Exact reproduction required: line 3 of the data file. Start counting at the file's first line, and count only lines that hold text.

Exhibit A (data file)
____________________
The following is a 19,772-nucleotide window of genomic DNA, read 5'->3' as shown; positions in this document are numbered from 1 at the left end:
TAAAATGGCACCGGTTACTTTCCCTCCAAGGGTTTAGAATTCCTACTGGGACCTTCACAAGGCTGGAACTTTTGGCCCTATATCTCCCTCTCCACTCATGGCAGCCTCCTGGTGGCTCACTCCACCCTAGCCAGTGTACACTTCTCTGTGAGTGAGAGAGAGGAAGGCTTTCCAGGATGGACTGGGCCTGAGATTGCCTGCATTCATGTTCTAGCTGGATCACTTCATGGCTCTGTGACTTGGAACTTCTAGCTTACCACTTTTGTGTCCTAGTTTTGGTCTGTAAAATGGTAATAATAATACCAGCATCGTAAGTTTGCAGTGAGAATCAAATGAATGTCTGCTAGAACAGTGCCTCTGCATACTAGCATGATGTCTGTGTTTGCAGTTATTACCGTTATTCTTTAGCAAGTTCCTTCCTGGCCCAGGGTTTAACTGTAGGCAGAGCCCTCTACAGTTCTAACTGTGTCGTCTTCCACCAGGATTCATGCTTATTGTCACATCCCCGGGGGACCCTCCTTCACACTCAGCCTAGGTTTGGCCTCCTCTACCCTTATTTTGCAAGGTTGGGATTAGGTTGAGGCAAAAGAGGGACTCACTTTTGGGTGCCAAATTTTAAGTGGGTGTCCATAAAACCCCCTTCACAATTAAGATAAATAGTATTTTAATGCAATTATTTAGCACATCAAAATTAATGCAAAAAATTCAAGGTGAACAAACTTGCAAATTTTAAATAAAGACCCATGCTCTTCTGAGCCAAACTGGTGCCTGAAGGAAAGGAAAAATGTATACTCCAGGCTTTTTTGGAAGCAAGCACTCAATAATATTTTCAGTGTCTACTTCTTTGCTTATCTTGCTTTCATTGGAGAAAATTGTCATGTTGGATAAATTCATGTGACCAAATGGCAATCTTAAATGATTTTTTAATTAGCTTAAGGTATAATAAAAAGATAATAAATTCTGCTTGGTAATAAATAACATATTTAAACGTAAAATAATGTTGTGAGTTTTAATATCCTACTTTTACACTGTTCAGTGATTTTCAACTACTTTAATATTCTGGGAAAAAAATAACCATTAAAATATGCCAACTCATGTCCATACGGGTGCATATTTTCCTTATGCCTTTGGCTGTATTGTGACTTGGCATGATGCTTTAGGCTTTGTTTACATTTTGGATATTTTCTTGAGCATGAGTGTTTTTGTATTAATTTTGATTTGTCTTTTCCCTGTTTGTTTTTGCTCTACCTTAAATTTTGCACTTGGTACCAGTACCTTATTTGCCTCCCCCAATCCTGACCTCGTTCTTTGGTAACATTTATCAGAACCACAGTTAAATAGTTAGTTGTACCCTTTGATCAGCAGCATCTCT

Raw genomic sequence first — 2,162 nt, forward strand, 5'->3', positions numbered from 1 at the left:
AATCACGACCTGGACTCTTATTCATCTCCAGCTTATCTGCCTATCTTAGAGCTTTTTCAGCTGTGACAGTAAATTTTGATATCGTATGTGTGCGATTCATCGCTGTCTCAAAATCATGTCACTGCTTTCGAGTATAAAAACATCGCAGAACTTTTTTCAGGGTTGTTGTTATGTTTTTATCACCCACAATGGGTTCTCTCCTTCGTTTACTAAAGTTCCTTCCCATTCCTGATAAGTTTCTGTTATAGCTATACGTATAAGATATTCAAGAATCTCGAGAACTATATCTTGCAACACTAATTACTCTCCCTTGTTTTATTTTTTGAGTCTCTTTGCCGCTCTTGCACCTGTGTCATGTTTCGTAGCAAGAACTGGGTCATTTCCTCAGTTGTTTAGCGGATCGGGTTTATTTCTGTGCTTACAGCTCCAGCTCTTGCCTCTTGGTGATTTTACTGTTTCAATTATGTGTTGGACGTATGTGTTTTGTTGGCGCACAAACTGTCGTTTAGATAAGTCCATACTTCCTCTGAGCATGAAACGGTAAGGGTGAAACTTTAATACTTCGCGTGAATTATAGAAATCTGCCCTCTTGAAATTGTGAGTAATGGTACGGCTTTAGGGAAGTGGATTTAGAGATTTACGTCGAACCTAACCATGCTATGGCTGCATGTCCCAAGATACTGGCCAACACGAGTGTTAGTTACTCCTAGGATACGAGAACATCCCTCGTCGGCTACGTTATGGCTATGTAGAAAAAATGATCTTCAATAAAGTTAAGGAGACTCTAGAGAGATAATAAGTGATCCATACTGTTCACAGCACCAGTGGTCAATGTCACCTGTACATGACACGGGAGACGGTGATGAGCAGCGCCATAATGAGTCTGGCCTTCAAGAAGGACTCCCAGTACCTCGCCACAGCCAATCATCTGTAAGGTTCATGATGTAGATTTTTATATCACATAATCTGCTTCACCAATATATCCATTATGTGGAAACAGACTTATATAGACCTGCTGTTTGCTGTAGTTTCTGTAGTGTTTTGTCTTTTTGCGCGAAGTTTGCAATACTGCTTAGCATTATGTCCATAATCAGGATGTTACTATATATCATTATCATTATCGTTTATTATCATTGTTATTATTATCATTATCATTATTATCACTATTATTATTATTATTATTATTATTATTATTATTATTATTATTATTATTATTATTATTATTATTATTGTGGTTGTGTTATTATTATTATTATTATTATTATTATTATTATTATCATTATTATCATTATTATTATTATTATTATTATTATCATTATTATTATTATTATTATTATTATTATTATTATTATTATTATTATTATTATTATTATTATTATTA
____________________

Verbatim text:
Raw genomic sequence first — 2,162 nt, forward strand, 5'->3', positions numbered from 1 at the left: